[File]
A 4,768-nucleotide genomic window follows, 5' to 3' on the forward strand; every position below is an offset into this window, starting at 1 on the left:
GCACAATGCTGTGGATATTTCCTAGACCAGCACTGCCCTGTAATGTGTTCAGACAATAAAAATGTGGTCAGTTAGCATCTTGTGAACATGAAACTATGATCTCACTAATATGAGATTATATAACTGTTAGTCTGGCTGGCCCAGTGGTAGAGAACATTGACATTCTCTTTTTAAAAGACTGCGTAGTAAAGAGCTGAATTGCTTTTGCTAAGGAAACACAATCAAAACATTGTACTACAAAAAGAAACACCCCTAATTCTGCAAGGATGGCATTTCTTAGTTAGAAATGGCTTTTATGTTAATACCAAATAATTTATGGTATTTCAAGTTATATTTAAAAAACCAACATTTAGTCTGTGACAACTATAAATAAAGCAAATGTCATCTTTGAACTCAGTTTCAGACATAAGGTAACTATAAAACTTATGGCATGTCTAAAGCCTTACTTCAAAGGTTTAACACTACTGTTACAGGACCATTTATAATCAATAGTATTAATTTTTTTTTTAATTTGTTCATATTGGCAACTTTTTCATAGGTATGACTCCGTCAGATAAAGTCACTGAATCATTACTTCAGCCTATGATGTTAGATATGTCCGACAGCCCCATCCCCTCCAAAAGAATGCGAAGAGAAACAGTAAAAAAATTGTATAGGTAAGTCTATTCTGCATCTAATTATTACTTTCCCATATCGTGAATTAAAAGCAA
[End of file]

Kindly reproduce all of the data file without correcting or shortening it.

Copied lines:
A 4,768-nucleotide genomic window follows, 5' to 3' on the forward strand; every position below is an offset into this window, starting at 1 on the left:
GCACAATGCTGTGGATATTTCCTAGACCAGCACTGCCCTGTAATGTGTTCAGACAATAAAAATGTGGTCAGTTAGCATCTTGTGAACATGAAACTATGATCTCACTAATATGAGATTATATAACTGTTAGTCTGGCTGGCCCAGTGGTAGAGAACATTGACATTCTCTTTTTAAAAGACTGCGTAGTAAAGAGCTGAATTGCTTTTGCTAAGGAAACACAATCAAAACATTGTACTACAAAAAGAAACACCCCTAATTCTGCAAGGATGGCATTTCTTAGTTAGAAATGGCTTTTATGTTAATACCAAATAATTTATGGTATTTCAAGTTATATTTAAAAAACCAACATTTAGTCTGTGACAACTATAAATAAAGCAAATGTCATCTTTGAACTCAGTTTCAGACATAAGGTAACTATAAAACTTATGGCATGTCTAAAGCCTTACTTCAAAGGTTTAACACTACTGTTACAGGACCATTTATAATCAATAGTATTAATTTTTTTTTTAATTTGTTCATATTGGCAACTTTTTCATAGGTATGACTCCGTCAGATAAAGTCACTGAATCATTACTTCAGCCTATGATGTTAGATATGTCCGACAGCCCCATCCCCTCCAAAAGAATGCGAAGAGAAACAGTAAAAAAATTGTATAGGTAAGTCTATTCTGCATCTAATTATTACTTTCCCATATCGTGAATTAAAAGCAA